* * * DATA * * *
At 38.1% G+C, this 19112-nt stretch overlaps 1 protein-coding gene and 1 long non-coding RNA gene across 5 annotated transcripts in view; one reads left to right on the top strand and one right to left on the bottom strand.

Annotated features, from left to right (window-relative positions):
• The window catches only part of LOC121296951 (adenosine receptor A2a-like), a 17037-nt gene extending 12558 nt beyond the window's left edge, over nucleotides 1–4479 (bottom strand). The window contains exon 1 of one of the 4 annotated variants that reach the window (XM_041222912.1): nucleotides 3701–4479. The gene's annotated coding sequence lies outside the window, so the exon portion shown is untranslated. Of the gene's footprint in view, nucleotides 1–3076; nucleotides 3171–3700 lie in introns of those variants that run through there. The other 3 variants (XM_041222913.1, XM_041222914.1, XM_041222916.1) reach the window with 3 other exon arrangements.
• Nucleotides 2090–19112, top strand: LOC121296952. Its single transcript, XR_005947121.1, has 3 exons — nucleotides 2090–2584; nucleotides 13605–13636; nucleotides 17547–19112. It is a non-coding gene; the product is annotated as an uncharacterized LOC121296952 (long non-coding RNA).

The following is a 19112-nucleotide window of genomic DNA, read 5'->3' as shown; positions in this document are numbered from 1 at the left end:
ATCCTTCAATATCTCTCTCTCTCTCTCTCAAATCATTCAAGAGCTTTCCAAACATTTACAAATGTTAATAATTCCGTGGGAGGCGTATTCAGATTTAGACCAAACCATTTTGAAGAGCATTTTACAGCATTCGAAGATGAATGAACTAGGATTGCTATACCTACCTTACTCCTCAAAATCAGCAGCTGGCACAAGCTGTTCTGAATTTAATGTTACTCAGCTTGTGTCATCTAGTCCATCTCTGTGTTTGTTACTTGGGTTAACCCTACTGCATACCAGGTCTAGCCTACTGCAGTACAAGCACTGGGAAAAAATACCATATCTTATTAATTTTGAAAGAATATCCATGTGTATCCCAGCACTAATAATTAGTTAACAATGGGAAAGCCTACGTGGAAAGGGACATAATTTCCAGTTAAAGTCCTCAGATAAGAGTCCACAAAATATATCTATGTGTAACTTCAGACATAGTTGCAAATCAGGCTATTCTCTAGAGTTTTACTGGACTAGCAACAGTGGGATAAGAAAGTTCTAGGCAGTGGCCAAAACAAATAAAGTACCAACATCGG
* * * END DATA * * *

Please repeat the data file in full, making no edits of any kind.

At 38.1% G+C, this 19112-nt stretch overlaps 1 protein-coding gene and 1 long non-coding RNA gene across 5 annotated transcripts in view; one reads left to right on the top strand and one right to left on the bottom strand.

Annotated features, from left to right (window-relative positions):
• The window catches only part of LOC121296951 (adenosine receptor A2a-like), a 17037-nt gene extending 12558 nt beyond the window's left edge, over nucleotides 1–4479 (bottom strand). The window contains exon 1 of one of the 4 annotated variants that reach the window (XM_041222912.1): nucleotides 3701–4479. The gene's annotated coding sequence lies outside the window, so the exon portion shown is untranslated. Of the gene's footprint in view, nucleotides 1–3076; nucleotides 3171–3700 lie in introns of those variants that run through there. The other 3 variants (XM_041222913.1, XM_041222914.1, XM_041222916.1) reach the window with 3 other exon arrangements.
• Nucleotides 2090–19112, top strand: LOC121296952. Its single transcript, XR_005947121.1, has 3 exons — nucleotides 2090–2584; nucleotides 13605–13636; nucleotides 17547–19112. It is a non-coding gene; the product is annotated as an uncharacterized LOC121296952 (long non-coding RNA).

The following is a 19112-nucleotide window of genomic DNA, read 5'->3' as shown; positions in this document are numbered from 1 at the left end:
ATCCTTCAATATCTCTCTCTCTCTCTCTCAAATCATTCAAGAGCTTTCCAAACATTTACAAATGTTAATAATTCCGTGGGAGGCGTATTCAGATTTAGACCAAACCATTTTGAAGAGCATTTTACAGCATTCGAAGATGAATGAACTAGGATTGCTATACCTACCTTACTCCTCAAAATCAGCAGCTGGCACAAGCTGTTCTGAATTTAATGTTACTCAGCTTGTGTCATCTAGTCCATCTCTGTGTTTGTTACTTGGGTTAACCCTACTGCATACCAGGTCTAGCCTACTGCAGTACAAGCACTGGGAAAAAATACCATATCTTATTAATTTTGAAAGAATATCCATGTGTATCCCAGCACTAATAATTAGTTAACAATGGGAAAGCCTACGTGGAAAGGGACATAATTTCCAGTTAAAGTCCTCAGATAAGAGTCCACAAAATATATCTATGTGTAACTTCAGACATAGTTGCAAATCAGGCTATTCTCTAGAGTTTTACTGGACTAGCAACAGTGGGATAAGAAAGTTCTAGGCAGTGGCCAAAACAAATAAAGTACCAACATCGG